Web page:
The ONI (Oceanic Nino Index) is a three month running average of the 
SST anomalies in the Nino 3.4 region of the Pacific Ocean and is 
used to categorize if El Nino or La Nina conditions exist. The 
NWS/Climate Prediction Center uses an operational definition for El 
Nino or La Nina which looks at the ONI along with consistent 
atmospheric conditions. Additionally, these conditions must be 
expected to continue for at least the next three consecutive months. 

Further information on El Nino and La Nina can be found below:

https://www.climate.gov/enso

http://www.cpc.noaa.gov/products/precip/CWlink/MJO/enso.shtml
 
PRECIPITATION/TEMPERATURE OUTLOOKS...

The current seasonal temperature and precipitation outlooks were 
issued by the NWS/Climate Prediction Center on August 16. The 
September 2018 outlook for most of New Mexico indicates odds 
favoring above normal precipitation, especially in the Southeast. 

Looking out further for the Fall (September-November) time period, 
the outlook continues to show NM with increased likelihood of above 
normal precipitation for most of the state, except equal chances of 
above/normal/below normal precipitation in the far east. 

Finally, the seasonal drought outlook through November indicates 
that drought is expected to persist over much of the state, but may 
improve. Parts of southern New Mexico may be removed from drought. 

HYDROLOGIC SUMMARY AND OUTLOOK...

As of September 1, reservoir storage was only at 19 percent of 
capacity, while average capacity for September 1 is 44 percent. 

*  Long term averages for reservoirs use data from the 1981-2010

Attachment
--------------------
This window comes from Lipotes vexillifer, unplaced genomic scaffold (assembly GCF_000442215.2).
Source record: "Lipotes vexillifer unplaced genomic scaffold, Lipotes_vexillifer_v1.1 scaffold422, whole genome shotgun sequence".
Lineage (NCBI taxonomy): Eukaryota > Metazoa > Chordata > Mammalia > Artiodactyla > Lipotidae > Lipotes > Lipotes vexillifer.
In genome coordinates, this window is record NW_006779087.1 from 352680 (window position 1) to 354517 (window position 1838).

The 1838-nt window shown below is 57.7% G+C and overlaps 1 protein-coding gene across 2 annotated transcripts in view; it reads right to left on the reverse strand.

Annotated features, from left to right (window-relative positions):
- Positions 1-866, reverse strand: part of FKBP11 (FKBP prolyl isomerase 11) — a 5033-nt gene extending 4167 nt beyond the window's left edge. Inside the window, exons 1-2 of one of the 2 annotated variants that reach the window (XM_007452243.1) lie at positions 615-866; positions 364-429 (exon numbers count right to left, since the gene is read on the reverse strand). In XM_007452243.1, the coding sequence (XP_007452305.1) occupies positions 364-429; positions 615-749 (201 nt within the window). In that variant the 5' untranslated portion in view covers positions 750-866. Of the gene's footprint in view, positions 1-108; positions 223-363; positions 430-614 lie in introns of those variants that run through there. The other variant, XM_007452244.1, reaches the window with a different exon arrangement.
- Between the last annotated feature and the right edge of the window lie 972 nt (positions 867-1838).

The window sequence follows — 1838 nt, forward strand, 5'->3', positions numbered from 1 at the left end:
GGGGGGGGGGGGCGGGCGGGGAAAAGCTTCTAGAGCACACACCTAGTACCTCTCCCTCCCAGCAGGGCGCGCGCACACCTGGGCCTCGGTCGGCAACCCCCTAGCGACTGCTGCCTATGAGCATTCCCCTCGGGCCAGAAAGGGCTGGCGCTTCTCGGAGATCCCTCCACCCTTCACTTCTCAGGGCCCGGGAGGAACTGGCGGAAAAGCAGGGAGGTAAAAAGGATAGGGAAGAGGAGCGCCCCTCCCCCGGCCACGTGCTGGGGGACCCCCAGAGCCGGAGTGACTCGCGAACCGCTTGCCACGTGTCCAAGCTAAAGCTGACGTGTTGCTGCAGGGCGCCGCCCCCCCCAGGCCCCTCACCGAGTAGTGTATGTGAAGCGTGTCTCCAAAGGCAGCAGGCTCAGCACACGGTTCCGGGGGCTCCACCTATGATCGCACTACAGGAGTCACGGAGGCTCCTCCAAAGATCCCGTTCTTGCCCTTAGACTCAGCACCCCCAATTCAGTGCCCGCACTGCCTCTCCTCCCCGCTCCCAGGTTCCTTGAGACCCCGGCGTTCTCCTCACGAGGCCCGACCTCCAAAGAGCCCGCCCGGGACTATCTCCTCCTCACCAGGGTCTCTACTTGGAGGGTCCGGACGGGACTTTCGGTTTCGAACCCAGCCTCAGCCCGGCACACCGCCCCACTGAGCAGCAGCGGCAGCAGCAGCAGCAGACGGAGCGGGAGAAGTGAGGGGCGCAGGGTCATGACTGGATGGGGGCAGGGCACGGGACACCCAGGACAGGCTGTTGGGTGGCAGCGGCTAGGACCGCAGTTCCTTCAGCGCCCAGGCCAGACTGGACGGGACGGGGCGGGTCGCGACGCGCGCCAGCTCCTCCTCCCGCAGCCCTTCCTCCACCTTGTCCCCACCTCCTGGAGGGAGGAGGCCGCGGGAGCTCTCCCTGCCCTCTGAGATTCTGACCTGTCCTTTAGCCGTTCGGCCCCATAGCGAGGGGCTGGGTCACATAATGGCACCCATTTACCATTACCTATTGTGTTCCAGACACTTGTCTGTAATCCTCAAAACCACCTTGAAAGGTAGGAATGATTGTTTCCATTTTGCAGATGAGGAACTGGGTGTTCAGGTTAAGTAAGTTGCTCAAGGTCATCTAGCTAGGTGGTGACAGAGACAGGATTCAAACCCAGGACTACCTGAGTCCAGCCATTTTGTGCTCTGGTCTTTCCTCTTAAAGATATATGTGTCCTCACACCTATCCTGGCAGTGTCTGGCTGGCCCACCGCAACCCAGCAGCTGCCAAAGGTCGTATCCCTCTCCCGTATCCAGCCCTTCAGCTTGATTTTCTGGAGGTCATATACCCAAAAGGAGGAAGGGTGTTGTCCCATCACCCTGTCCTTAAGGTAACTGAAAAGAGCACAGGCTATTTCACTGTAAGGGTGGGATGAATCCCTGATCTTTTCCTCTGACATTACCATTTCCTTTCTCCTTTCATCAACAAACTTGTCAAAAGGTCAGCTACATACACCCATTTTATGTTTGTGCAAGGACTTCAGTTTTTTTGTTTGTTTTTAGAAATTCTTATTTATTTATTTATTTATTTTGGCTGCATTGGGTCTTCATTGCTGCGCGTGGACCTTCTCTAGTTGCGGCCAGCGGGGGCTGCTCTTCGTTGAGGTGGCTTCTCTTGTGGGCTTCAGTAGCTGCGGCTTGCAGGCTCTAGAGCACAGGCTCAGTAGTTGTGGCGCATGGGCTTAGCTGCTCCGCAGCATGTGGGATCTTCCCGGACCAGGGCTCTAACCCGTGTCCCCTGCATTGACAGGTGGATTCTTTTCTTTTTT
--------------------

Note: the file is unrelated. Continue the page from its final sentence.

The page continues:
period. During this time, reservoirs along the Rio Grande had 
   higher storage values due to a wetter period that impacted the 
   first half of the 30 year period. Therefore, the 30-year average 
   is statistically skewed to a higher value and may not be 
   reflective of reservoir storage trends for the previous 15 years.

NEXT ISSUANCE DATE... This statement will be updated in mid to 
late October 2018 unless conditions significantly change.

More frequent updates to the current drought situation can be found 
on the NWS Albuquerque YouTube channel at 
http://www.youtube.com/NWSAlbuquerque

RELATED WEB SITES...

Additional information on current or past drought conditions may
be found at the following web addresses: 

US Drought Monitor
http://droughtmonitor.unl.edu/

NWS Precipitation Analysis Page
http://water.weather.gov/precip/index.php

New Mexico Climate Center
https://weather.nmsu.edu/

Western Regional Climate Center
http://www.wrcc.dri.edu/index.html

NWS/Climate Prediction Center
http://www.cpc.ncep.noaa.gov/

Additional hydrologic information:

NWS Advanced Hydrological Prediction Service
http://water.weather.gov/ahps2/index.php?wfo=abq

US Geological Survey- NM Water Science Center
https://nm.water.usgs.gov/infodata/waterwatch.html

ACKNOWLEDGEMENTS...

The US Drought Monitor is a multi-agency effort involving 
NOAA/National Weather Service, the NOAA/National Center for 
Environmental Information, the US Department of Agriculture, 
State and Regional Climate Centers, and the National Drought 
Mitigation Center.

QUESTIONS OR COMMENTS...

If you have any questions or comments about this drought 
information statement, please contact:

Royce Fontenot
Senior Service Hydrologist
National Weather Service
2341 Clark Carr Loop SE
Albuquerque NM 87106
505-244-9150 x228
royce.fontenot@noaa.gov

$$

Fontenot/Jones

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Western Regional Climate Center, wrcc@dri.edu